Now, very few of the words are what one might call strict autoantonyms: which is to say, words which can have two opposite meanings in the same context. Sometimes, the difference in context is so clear that even calling the term autoantonymous seems generous:
strikeObviously, "strike" as in "miss" is a technical term; the latter is the common usage.
• to miss (e.g. in baseball)
• to hit; collide with
More often, the words appear at first blush to be strict autoantonyms; but I think that a careful imagining of the circumstances in which the word might be used will show two non-intersecting sets. For instance:
buckleThe sort of things one buckles are very different than things which buckle; and I don't think there's going to be a case where "seatbelt buckles" might mean that it came apart, nor one which "a building buckles" would mean it fastened. (At least none come to find. Can anyone else think of one?) Similarly "clip" (meaning fasten, as with a paperclip) and "clip" (meaning cut, as in fingernails) are simply used in such different contexts that it is much a pair of homonyms as a single autoantonym.
• to fasten
• to come undone; give way; collapse
I think these cases are the most common: a thing weathers well (meaning it persists) very differently than a thing is weathered (meaning worn); you bolt a door and bolt away, but it's only autoantonymic if you carefully define one to stick in place and the other to run away; otherwise they're just homonyms. No one would confuse something that's custom made (i.e. unique) with something that is customary (i.e. common); one's things, the other's habits. And so forth. Most are like that.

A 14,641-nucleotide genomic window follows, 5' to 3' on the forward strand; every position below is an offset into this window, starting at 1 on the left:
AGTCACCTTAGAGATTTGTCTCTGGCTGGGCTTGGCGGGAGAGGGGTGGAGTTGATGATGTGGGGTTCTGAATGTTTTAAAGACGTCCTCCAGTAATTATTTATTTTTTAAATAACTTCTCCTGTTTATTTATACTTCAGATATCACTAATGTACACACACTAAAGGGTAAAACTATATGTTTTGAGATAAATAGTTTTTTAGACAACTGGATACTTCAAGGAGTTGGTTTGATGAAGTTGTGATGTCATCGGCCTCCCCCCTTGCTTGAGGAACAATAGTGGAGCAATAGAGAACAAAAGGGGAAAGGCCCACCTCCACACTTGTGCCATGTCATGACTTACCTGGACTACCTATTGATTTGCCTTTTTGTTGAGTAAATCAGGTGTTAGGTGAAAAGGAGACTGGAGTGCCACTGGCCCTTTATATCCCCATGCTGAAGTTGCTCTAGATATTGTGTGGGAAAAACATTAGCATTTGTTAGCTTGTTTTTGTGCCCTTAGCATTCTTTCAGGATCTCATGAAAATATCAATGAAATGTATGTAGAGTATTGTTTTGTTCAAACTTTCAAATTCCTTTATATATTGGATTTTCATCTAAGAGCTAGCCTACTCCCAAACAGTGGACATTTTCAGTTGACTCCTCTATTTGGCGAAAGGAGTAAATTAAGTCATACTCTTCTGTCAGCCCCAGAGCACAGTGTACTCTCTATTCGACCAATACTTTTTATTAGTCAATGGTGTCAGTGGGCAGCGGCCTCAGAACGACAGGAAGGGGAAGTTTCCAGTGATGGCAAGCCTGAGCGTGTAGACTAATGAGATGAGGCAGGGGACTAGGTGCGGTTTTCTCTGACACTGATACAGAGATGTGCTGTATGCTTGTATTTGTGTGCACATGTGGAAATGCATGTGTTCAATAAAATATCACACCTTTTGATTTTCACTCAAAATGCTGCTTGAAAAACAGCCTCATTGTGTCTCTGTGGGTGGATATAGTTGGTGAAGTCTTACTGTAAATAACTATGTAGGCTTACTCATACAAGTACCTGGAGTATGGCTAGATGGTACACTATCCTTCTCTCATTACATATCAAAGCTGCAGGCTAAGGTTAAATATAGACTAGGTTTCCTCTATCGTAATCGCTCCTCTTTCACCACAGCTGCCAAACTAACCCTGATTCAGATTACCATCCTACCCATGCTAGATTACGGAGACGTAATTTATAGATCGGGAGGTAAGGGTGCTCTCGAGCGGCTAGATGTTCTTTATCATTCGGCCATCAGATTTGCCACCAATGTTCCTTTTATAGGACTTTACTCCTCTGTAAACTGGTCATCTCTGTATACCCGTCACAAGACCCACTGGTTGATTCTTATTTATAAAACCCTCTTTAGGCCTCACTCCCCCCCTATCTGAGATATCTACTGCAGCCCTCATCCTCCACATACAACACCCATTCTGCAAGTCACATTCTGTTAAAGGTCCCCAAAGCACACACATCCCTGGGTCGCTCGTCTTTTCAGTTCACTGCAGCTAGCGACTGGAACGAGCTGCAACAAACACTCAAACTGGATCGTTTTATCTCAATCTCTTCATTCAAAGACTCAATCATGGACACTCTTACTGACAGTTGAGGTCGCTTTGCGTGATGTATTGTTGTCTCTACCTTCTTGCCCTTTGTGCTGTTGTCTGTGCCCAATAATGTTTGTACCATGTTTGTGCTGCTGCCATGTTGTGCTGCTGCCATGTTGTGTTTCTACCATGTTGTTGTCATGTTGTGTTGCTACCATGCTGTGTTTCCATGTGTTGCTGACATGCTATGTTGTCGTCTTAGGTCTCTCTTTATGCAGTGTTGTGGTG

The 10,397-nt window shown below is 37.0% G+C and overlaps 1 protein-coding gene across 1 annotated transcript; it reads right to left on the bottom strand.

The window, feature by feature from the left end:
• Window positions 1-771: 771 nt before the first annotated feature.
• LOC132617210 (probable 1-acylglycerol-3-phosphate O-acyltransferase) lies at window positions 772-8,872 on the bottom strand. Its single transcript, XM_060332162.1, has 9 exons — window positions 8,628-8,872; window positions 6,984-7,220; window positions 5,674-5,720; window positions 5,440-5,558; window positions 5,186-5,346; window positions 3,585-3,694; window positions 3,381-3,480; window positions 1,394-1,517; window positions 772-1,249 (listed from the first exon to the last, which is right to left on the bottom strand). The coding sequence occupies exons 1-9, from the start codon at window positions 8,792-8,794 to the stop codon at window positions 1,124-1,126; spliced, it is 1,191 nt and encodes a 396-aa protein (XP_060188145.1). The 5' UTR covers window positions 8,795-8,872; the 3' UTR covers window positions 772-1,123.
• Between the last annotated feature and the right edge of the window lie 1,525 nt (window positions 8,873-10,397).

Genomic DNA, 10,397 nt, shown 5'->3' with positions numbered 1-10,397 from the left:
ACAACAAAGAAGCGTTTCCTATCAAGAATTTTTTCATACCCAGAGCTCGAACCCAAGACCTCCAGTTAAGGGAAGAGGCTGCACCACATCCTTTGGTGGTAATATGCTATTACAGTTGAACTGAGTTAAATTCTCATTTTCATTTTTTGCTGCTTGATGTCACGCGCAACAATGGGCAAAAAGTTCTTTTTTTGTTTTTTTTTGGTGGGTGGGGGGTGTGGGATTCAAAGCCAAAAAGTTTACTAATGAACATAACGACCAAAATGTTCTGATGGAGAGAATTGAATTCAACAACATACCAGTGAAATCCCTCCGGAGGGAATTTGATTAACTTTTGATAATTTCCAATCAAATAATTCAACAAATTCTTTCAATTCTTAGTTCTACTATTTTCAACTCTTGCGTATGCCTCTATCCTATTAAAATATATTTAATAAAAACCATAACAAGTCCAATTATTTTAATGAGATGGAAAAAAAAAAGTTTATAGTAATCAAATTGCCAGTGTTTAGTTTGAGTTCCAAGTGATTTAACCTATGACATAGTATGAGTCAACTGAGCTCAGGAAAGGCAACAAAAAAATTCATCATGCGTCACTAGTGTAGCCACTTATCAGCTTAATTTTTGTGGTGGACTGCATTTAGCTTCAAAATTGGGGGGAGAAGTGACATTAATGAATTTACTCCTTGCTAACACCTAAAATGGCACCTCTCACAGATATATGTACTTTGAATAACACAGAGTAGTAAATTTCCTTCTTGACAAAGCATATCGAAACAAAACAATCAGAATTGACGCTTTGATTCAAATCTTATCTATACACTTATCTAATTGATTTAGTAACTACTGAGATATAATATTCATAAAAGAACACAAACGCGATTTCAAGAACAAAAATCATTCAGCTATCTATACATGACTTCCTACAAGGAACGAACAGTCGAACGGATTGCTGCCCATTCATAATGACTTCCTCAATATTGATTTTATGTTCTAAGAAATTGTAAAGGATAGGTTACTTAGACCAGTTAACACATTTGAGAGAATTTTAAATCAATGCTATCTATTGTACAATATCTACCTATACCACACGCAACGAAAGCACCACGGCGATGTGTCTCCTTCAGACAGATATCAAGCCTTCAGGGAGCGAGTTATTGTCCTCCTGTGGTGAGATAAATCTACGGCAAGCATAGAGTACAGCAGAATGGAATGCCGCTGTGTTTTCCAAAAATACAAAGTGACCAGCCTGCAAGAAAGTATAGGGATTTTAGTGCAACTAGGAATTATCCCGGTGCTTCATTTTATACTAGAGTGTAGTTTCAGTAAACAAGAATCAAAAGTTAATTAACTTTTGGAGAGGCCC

But there are others, and these cases slide, almost imperceptibly, into strict autoantonymism: the cases blur, the categories get less distinct, and soon you're getting words that are very nearly ambiguous: "it's fine", could mean just fine (i.e. ok), or very fine, i.e. high quality.
In practice, of course, we don't confuse them; the sets, while not strictly non-intersecting, and more carefully defined than it appears. As J. L. Austin wisely said, "our ordinary words are much subtler in their uses, and mark many more distinctions, than philosophers have realized".
But I think that "peer", "rent" and possible "temper" are pretty strictly autoantonyms.
Check out the full list and see what you think for yourself. If things seem strictly autoantonymous, however, be sure you're imagining very precisely the sorts of situations and cases in which the word is used; they may be "subtler in their uses" than you realize.
The same site, incidentally, has an entire page on -nym words. Many will be very familiar to educated readers. but speaking personally I'd never seen:
aptonymn (apt names, such as the famous Supreme Court case Loving v. Virginia)...and a number of others too. A number of them seem likely to have been coined but rarely if ever used -- we might term them dictionymns, words that exist only in dictionaries, perhaps? Or even coinonyms, words that were coined but never caught on and are rarely used save in reference to the coining. But, of course, all dictonyms and coinonyms can become real words if we choose. So take a look and see if any meet your fancy.
bacronym (a backwards coined acronymn, in which one starts with the final word and picks words to match)
capitonym ("a word which changes its meaning and pronunciation when capitalised; e.g. polish and Polish, august and August, concord and Concord.")
exonym ("a place name used by foreigners that differs from the name used by natives; e.g. Londres is the French exonym for London, Germany is an exonym because Germans call it Deutschland." -- That one's particularly useful.)
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